I was reading Clarence Darrow’s autobiography, The Story of My Life (1932), recently. It was engaging, although no doubt all of the obvious caveats about the objectivity and accuracy of autobiography apply. Three chapters are devoted to the Scopes case: chapter 29, “The Evolution Case,” which discusses the preparations for the trial; chapter 30, “Science versus Fundamentalism,” which runs from the beginning of the trial to Darrow’s calling William Jennings Bryan to the stand to testify on religion; and chapter 31, “The Bryan Foundation,” which discusses Bryan’s testimony, the verdict, and the appeal. None of that contained anything that was particularly novel to me. At the beginning of chapter 45, though, I found a further reference to Darrow’s interest in evolution that I hadn’t expected to see, although I should have remembered it from Ray Ginger’s Six Days or Forever? (1958), which mentions it briefly.
“In the summer of 1931,” Darrow writes, “I had the opportunity to carry out an idea that had been in the back of my head for years—I wanted to help prepare a ‘movie’ giving the main proofs of evolution, so far as it could be presented on the screen.” The result was The Mystery of Life (1931). He modestly adds, “whether it will prove to be a success I cannot say; for the present it is well received and favorably reviewed and well attended.” (The reviewer for The New York Times liked it, at least, pronouncing, “The picture is excellent in the way it presents its material—the history of life. It is constructed clearly and with due regard to the steps of the evolutionary doctrines, and if the lectures seem occasionally to be proving their contentions rather blandly, that is their purpose.”) As you might expect, though, Darrow—not a scientist himself—wasn’t the only begetter of the film. There was also the zoologist Howard Parshley.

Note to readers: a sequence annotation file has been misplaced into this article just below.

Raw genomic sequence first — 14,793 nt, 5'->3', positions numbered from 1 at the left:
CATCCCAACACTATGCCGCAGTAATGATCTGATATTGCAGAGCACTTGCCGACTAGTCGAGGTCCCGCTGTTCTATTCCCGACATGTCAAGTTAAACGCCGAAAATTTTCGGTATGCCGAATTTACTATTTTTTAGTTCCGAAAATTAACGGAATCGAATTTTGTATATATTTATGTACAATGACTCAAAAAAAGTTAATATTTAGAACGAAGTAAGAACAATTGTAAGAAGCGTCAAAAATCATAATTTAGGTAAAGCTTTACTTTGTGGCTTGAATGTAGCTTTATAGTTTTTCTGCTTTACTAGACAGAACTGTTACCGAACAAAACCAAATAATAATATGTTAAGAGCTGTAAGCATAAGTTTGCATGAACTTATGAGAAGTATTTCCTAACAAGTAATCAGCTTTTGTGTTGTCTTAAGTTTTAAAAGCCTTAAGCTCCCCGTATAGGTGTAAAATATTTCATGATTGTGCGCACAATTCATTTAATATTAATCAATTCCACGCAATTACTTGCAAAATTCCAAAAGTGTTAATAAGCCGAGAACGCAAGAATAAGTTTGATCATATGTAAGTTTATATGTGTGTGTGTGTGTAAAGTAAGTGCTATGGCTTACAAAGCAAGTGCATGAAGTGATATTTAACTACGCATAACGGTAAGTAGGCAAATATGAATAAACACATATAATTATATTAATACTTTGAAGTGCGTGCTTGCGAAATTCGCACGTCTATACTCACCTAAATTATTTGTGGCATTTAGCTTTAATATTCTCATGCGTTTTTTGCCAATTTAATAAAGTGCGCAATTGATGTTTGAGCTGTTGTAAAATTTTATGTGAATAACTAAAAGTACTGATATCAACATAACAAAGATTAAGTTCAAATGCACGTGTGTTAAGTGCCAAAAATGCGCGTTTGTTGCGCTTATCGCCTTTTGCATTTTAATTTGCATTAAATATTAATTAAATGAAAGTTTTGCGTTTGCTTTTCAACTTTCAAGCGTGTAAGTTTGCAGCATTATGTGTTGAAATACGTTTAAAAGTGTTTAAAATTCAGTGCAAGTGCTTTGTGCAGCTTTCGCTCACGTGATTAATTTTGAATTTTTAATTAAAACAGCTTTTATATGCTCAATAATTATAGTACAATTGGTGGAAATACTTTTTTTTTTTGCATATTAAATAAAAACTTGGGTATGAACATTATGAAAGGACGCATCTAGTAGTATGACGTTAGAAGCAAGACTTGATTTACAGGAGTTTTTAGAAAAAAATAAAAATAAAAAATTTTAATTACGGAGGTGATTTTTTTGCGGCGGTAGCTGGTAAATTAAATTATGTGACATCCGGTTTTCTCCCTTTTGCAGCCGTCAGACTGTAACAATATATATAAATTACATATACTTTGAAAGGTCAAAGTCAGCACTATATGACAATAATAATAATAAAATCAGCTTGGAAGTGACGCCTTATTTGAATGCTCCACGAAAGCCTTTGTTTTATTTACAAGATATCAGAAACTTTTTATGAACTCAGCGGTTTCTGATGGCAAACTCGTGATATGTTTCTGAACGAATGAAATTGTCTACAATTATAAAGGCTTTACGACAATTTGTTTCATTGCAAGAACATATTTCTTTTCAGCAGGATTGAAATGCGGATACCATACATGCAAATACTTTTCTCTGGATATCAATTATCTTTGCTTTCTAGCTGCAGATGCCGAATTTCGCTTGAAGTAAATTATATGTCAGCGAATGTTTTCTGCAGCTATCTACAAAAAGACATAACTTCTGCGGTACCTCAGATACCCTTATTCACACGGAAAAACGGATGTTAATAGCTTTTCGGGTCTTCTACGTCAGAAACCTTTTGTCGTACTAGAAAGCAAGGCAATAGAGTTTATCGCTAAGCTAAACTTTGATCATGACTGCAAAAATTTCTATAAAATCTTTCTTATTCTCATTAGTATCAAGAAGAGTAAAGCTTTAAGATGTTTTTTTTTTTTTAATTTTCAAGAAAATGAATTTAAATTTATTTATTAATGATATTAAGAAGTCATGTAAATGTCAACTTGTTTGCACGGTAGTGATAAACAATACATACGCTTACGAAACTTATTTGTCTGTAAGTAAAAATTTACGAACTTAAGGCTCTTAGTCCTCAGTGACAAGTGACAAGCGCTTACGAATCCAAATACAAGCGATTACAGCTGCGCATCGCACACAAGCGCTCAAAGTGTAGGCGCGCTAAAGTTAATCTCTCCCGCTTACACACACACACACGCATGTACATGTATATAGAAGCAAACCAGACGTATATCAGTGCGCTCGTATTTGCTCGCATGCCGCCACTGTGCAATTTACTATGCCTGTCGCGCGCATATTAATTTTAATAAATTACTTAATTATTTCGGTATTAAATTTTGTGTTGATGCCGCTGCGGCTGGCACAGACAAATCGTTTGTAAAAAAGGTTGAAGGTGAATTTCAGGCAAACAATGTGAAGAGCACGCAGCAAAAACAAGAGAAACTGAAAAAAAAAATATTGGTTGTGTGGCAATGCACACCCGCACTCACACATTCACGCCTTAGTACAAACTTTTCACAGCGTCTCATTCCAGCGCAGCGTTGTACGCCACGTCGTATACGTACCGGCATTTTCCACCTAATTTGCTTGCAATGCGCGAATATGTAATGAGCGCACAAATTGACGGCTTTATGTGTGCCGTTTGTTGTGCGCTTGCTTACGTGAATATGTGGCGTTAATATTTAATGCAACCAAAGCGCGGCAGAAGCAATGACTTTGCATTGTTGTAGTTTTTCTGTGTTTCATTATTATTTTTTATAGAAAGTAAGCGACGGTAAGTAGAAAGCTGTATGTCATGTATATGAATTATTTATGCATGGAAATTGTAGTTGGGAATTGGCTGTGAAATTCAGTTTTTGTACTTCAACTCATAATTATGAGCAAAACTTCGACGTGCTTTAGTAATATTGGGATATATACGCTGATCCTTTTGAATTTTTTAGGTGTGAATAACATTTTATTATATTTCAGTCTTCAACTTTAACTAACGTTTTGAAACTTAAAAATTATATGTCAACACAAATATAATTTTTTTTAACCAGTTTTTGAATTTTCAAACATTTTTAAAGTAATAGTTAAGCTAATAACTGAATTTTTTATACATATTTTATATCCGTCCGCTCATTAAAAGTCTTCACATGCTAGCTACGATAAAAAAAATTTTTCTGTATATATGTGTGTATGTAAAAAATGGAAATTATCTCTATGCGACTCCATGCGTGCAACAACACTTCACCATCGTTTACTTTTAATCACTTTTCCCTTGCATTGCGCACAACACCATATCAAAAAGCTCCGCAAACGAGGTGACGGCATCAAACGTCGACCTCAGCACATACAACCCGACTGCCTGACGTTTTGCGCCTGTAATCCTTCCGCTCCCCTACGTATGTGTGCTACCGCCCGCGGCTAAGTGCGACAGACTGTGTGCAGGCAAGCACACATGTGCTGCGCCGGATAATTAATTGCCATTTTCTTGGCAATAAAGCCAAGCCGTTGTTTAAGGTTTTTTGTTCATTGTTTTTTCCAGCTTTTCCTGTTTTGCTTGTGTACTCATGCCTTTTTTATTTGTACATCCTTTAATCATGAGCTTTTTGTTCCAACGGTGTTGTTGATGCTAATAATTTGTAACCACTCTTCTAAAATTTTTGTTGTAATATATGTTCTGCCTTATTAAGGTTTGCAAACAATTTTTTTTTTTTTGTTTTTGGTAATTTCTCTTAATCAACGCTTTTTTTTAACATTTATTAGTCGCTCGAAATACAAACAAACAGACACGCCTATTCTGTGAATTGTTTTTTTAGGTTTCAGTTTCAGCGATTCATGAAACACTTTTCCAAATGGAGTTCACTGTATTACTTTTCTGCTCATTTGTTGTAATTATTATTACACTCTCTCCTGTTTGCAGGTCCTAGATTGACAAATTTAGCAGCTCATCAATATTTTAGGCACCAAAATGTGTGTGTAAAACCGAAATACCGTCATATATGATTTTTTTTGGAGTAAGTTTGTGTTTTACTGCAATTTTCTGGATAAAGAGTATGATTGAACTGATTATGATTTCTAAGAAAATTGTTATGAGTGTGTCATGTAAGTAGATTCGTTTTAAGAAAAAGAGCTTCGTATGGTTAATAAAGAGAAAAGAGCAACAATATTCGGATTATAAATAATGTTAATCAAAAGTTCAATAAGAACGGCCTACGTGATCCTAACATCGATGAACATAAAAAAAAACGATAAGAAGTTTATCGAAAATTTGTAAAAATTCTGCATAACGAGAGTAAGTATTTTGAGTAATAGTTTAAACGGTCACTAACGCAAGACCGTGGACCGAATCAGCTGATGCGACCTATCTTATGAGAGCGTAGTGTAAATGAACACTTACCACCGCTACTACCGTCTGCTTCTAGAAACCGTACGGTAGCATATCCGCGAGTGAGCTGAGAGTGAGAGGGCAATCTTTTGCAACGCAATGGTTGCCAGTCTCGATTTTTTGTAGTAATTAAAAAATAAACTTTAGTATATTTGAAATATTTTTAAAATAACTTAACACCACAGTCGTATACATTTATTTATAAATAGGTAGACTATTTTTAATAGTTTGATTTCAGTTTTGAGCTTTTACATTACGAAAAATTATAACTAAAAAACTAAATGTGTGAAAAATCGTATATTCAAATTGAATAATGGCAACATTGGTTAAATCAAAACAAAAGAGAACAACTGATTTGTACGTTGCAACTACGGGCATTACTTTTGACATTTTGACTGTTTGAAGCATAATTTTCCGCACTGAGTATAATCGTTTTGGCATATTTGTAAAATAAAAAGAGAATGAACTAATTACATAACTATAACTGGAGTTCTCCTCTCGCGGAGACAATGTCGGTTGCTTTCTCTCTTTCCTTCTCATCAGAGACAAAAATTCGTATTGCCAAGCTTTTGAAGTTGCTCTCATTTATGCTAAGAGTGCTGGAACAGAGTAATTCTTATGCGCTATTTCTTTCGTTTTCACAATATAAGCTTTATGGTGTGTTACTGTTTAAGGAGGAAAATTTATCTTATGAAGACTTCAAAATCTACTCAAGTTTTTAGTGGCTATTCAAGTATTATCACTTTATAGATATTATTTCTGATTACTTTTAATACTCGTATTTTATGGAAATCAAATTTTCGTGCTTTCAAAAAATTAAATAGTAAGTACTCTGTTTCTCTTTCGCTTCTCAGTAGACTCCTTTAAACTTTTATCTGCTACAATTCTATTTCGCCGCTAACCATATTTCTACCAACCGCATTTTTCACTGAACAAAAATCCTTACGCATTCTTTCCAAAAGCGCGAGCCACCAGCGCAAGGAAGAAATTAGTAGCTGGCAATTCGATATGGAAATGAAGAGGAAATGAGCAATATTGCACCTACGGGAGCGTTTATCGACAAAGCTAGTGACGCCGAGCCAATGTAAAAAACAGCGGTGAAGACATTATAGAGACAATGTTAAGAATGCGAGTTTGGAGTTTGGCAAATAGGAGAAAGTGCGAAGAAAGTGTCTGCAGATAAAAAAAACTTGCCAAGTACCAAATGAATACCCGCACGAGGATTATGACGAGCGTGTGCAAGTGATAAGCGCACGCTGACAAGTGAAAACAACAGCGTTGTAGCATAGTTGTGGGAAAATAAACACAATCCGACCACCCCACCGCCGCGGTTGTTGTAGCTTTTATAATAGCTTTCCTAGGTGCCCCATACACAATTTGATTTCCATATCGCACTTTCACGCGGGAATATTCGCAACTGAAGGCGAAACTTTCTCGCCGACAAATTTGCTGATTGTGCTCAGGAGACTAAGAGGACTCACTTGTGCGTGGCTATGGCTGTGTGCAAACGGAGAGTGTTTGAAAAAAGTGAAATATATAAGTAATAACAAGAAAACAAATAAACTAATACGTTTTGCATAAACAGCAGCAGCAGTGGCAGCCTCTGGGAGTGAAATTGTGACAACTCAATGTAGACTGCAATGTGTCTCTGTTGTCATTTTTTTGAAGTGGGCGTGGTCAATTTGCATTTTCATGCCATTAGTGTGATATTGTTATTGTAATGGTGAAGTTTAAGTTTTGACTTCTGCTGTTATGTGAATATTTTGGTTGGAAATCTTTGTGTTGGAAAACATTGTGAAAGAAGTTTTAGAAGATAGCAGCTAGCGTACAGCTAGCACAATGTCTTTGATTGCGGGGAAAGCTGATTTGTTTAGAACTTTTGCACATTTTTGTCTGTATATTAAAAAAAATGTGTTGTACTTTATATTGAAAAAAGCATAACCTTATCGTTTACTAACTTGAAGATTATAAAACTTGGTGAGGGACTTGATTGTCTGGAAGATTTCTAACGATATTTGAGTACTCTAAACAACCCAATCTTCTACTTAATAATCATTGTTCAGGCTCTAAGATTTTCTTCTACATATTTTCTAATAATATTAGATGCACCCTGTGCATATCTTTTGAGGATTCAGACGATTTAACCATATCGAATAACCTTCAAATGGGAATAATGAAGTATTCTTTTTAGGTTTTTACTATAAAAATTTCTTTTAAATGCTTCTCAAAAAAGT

A fascinating figure in his own right, Parshley was born in Maine in 1884 and educated at Harvard University, from which he received his bachelor’s, master’s, and doctoral degrees. After teaching zoology at the University of Maine for three years, he moved to Smith College, from which he retired in 1952, the year before his death. Professionally, he was a leading expert on the Hemiptera. He also wrote voluminously for the popular press, including The American Mercury (he was a friend of its cofounder H. L. Mencken) and the New York Herald Tribune, for which he reviewed books for two decades. He is perhaps best known, however, for his translation of Simone de Beauvoir’s feminist classic Le Deuxième Sexe (1949), published in 1953 as The Second Sex. Although needed, the translation was not really satisfactory, omitting about fifteen percent of the original and making a variety of mistakes; Beauvoir herself complained about it.